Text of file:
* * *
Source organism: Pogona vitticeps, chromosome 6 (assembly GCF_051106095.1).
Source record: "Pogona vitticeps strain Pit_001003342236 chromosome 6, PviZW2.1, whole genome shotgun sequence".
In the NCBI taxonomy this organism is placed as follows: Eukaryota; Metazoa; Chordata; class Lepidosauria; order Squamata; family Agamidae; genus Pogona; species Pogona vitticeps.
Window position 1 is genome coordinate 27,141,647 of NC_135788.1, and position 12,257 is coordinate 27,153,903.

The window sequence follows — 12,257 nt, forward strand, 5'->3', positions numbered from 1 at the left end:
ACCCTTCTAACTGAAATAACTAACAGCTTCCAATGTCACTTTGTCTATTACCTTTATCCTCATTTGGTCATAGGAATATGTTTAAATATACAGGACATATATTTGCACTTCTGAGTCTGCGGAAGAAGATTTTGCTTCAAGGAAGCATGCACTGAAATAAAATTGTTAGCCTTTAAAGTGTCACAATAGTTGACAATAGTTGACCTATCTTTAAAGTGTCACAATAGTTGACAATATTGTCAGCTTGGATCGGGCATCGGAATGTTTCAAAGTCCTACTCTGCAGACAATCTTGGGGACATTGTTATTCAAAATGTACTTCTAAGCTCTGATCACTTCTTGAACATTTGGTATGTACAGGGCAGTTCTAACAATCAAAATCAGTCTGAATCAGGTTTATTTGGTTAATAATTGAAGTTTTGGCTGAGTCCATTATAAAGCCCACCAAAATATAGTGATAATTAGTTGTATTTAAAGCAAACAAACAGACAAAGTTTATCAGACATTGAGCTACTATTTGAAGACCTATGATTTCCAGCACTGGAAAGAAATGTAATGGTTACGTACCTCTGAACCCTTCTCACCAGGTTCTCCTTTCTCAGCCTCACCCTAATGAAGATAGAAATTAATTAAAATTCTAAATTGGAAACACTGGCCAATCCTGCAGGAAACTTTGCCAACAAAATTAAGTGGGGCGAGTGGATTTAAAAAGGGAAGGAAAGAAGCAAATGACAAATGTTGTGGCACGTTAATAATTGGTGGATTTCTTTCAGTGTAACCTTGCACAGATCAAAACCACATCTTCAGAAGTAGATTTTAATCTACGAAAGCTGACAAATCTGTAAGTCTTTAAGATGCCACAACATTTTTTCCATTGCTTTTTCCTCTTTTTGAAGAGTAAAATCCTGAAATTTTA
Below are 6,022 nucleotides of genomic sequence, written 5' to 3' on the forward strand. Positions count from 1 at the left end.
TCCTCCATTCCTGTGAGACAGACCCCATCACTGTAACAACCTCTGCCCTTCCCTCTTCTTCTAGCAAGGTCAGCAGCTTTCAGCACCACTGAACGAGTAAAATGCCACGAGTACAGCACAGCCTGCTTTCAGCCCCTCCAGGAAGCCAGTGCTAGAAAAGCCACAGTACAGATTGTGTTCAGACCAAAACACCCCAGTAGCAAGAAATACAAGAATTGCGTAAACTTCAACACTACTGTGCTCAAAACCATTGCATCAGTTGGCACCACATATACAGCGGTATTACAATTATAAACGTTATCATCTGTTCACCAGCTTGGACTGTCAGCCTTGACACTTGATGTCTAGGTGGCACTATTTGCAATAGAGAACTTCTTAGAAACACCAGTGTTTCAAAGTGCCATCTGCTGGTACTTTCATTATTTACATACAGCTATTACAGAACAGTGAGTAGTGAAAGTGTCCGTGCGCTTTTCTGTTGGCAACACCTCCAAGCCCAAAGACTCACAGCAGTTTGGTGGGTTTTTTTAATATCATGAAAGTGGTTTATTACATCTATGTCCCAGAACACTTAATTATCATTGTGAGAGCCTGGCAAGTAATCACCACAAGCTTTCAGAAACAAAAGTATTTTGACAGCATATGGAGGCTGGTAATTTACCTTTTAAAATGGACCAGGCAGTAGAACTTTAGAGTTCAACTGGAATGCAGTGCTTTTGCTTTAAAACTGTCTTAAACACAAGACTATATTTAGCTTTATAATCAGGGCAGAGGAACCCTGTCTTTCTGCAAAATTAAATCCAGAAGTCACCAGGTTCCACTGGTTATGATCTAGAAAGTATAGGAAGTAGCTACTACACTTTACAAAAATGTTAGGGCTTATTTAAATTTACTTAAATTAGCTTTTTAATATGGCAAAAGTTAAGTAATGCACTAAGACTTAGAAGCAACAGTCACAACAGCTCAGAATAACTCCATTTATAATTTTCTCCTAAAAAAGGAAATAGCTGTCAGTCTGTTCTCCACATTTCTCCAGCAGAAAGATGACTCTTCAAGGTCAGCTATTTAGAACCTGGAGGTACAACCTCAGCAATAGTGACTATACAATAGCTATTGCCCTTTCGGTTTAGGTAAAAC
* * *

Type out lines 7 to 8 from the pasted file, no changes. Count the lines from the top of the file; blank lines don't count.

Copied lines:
Below are 6,022 nucleotides of genomic sequence, written 5' to 3' on the forward strand. Positions count from 1 at the left end.
TCCTCCATTCCTGTGAGACAGACCCCATCACTGTAACAACCTCTGCCCTTCCCTCTTCTTCTAGCAAGGTCAGCAGCTTTCAGCACCACTGAACGAGTAAAATGCCACGAGTACAGCACAGCCTGCTTTCAGCCCCTCCAGGAAGCCAGTGCTAGAAAAGCCACAGTACAGATTGTGTTCAGACCAAAACACCCCAGTAGCAAGAAATACAAGAATTGCGTAAACTTCAACACTACTGTGCTCAAAACCATTGCATCAGTTGGCACCACATATACAGCGGTATTACAATTATAAACGTTATCATCTGTTCACCAGCTTGGACTGTCAGCCTTGACACTTGATGTCTAGGTGGCACTATTTGCAATAGAGAACTTCTTAGAAACACCAGTGTTTCAAAGTGCCATCTGCTGGTACTTTCATTATTTACATACAGCTATTACAGAACAGTGAGTAGTGAAAGTGTCCGTGCGCTTTTCTGTTGGCAACACCTCCAAGCCCAAAGACTCACAGCAGTTTGGTGGGTTTTTTTAATATCATGAAAGTGGTTTATTACATCTATGTCCCAGAACACTTAATTATCATTGTGAGAGCCTGGCAAGTAATCACCACAAGCTTTCAGAAACAAAAGTATTTTGACAGCATATGGAGGCTGGTAATTTACCTTTTAAAATGGACCAGGCAGTAGAACTTTAGAGTTCAACTGGAATGCAGTGCTTTTGCTTTAAAACTGTCTTAAACACAAGACTATATTTAGCTTTATAATCAGGGCAGAGGAACCCTGTCTTTCTGCAAAATTAAATCCAGAAGTCACCAGGTTCCACTGGTTATGATCTAGAAAGTATAGGAAGTAGCTACTACACTTTACAAAAATGTTAGGGCTTATTTAAATTTACTTAAATTAGCTTTTTAATATGGCAAAAGTTAAGTAATGCACTAAGACTTAGAAGCAACAGTCACAACAGCTCAGAATAACTCCATTTATAATTTTCTCCTAAAAAAGGAAATAGCTGTCAGTCTGTTCTCCACATTTCTCCAGCAGAAAGATGACTCTTCAAGGTCAGCTATTTAGAACCTGGAGGTACAACCTCAGCAATAGTGACTATACAATAGCTATTGCCCTTTCGGTTTAGGTAAAAC